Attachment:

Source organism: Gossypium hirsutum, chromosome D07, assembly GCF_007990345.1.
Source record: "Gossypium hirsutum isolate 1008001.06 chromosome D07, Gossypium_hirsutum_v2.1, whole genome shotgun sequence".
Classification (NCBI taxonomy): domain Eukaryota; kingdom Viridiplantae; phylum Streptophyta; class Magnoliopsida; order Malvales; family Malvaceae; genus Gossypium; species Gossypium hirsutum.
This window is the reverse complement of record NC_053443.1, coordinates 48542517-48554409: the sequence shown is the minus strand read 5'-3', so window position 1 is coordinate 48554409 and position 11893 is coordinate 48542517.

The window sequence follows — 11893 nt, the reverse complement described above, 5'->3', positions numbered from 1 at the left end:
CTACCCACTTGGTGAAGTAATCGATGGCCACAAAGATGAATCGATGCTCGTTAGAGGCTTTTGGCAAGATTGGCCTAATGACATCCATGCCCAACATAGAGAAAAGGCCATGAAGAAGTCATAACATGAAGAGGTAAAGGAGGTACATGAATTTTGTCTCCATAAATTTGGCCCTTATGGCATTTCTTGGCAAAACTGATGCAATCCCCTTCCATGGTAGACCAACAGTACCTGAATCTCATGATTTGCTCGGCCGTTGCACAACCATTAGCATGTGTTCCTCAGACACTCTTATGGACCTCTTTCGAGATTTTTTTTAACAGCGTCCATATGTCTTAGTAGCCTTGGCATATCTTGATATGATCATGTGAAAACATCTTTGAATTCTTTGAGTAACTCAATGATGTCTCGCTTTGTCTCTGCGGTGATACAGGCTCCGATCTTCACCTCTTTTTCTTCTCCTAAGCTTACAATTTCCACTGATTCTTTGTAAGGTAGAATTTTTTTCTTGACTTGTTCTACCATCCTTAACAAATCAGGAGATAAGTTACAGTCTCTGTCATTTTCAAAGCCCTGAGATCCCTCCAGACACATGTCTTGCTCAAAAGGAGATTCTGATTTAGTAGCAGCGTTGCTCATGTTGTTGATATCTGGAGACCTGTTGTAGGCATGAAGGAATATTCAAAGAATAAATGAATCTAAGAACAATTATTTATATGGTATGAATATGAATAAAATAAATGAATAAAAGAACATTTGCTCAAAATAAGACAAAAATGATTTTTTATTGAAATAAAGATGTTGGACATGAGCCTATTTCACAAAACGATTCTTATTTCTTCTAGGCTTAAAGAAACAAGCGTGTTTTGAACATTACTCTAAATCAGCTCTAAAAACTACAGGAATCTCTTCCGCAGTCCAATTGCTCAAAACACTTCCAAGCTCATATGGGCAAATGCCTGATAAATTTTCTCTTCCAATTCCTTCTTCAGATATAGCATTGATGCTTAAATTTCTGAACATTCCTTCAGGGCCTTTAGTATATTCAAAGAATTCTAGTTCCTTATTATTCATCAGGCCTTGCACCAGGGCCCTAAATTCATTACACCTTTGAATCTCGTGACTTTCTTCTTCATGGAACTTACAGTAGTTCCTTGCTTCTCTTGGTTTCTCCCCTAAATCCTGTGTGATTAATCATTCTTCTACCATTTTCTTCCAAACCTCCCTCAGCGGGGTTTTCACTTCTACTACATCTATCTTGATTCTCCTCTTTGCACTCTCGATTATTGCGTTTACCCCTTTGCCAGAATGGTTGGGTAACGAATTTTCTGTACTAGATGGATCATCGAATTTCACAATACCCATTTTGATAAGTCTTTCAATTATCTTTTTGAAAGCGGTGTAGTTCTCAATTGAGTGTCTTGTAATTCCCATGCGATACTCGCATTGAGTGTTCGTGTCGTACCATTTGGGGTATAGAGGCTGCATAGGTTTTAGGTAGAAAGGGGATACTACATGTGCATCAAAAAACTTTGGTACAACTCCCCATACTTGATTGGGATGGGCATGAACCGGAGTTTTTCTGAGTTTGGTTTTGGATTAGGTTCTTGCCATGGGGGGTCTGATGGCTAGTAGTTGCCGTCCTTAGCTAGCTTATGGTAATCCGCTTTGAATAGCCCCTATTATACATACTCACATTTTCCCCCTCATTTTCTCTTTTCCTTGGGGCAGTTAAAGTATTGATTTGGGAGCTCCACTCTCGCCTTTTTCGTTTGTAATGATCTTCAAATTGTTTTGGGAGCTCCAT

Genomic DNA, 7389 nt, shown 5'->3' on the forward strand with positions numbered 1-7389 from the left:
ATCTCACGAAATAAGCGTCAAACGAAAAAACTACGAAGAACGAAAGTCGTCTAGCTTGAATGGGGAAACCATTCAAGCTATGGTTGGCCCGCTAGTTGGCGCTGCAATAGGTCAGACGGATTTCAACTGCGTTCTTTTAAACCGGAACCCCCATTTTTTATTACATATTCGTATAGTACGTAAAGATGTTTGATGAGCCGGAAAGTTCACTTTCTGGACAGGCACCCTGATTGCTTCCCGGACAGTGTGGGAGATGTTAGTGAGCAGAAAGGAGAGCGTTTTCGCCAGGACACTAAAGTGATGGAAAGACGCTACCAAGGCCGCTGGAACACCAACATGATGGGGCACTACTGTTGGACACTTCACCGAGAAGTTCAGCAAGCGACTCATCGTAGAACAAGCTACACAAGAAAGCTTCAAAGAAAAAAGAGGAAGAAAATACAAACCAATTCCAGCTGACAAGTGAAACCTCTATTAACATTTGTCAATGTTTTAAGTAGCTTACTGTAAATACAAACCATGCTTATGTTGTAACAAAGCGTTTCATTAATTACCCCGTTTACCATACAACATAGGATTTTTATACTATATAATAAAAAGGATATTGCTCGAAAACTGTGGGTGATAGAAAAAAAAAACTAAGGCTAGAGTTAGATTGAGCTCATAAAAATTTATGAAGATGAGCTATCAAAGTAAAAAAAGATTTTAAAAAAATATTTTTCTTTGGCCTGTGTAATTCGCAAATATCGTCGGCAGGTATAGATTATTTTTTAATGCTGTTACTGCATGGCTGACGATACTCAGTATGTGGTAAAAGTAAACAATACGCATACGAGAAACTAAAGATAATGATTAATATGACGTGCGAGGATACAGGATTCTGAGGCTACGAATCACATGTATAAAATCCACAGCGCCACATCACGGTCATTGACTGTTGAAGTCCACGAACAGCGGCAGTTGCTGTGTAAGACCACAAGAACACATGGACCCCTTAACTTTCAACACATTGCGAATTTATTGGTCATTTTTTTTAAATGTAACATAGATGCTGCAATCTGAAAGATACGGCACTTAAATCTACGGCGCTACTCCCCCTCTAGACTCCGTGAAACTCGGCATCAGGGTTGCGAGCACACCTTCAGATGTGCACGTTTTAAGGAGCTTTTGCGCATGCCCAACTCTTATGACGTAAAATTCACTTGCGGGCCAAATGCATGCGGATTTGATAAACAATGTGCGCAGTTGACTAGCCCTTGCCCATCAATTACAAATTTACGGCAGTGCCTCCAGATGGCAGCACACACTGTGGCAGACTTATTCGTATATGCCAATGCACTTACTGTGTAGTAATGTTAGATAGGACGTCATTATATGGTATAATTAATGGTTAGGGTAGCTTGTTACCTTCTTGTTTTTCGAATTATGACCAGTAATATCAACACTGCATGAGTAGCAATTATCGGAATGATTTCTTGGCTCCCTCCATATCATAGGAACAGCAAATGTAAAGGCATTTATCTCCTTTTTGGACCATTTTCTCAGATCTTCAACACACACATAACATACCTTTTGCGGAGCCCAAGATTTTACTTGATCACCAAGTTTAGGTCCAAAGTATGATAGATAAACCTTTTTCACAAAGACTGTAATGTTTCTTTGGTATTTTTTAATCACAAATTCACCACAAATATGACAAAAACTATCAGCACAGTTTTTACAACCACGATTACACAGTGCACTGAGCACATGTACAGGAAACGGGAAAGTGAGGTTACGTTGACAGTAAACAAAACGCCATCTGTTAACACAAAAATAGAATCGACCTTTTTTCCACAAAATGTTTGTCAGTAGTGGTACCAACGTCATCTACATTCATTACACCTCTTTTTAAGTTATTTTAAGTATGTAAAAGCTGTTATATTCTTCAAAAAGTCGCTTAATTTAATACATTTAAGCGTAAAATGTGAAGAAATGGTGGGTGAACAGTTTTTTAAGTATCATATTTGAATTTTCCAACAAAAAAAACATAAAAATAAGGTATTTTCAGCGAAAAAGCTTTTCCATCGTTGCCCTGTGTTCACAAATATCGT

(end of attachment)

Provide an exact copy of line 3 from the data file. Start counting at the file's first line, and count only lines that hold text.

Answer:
Classification (NCBI taxonomy): domain Eukaryota; kingdom Viridiplantae; phylum Streptophyta; class Magnoliopsida; order Malvales; family Malvaceae; genus Gossypium; species Gossypium hirsutum.